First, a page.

The Financial Conduct Authority (FCA) is proposing a number of changes to the way GAP insurance is sold which it hopes will shake up the industry.
Following the FCA’s investigation into GAP insurance which began in July 2013, the organisation is looking to impose a requirement that asks customers who purchase GAP insurance as an add-on to confirm they want the product in the days following the sale of the primary product.
The FCA is also looking to ban pre-ticked boxes ‘to ensure consumers actively choose to buy an add-on and are clear when and how they are purchasing a product’.
The FCA also wants to firms to publish claims ratios ‘to highlight low value products, pressuring providers to deliver better value to their customers’.
The FCA has said it will also be looking to improve the way add-ons are offered through price comparison websites; including how and when they are introduced.
A spokeswoman for the FCA said the changes are just proposals at this stage and the organisation will be gathering feedback between now and April 8. A decision will be made about the FCA's proposals after that.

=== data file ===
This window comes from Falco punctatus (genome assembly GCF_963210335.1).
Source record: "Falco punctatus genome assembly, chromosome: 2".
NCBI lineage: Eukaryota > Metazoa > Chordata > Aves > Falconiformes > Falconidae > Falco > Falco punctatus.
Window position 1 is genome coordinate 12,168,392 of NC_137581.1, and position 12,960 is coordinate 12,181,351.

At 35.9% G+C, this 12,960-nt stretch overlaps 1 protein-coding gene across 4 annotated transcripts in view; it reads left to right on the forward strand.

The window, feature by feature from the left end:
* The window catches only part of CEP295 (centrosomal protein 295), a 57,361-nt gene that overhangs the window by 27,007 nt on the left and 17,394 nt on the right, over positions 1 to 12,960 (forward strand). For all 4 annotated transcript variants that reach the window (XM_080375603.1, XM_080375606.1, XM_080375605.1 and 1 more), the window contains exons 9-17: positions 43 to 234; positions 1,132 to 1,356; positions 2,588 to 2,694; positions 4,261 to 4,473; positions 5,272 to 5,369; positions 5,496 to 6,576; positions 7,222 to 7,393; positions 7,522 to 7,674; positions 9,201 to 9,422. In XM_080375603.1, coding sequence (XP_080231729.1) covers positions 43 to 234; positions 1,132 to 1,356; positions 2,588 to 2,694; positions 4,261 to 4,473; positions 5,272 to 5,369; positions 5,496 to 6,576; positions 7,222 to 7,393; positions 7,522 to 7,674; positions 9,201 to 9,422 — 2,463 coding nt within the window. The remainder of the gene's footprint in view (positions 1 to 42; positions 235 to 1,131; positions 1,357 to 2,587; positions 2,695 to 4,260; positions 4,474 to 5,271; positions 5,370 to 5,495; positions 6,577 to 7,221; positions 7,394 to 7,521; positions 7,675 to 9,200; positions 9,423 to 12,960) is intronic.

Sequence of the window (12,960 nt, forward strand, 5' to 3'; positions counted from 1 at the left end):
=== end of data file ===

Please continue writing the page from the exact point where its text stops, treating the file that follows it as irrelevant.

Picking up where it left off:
Christopher Woolard, director of policy, risk and research at the FCA, said: “There’s a clear case for us to intervene.
“Competition in this market is not working well and many consumers are simply not getting value for money. Firms must start putting consumers first and stop seeing them as pound signs.
“We believe our proposals will address these issues and prevent consumers paying for poor-value insurance products that they may not need or use.”
The FCA’s report into GAP insurance found 69% of add-on purchasers could not accurately remember how much they paid for the product three to four months later, and 19% could not even remember buying it.
The FCA report into GAP insurance said: “The sales process in car showrooms often leaves individuals believing that the only source of the product is the showroom where they are buying the car.”
The report showed that GAP add-on insurance claims ratios from 2008 to 2012 averaged just 10%.
The FCA analysed evidence about firms and consumers in the travel, gadget, GAP, home emergency, and personal accident add-on insurance markets.
The FCA reviewed the experiences of over 1,000 consumers and carried out behavioural research to understand if buying decisions are affected by different sales tactics. The FCA also reviewed product literature, sales, pricing, profitability, and claims.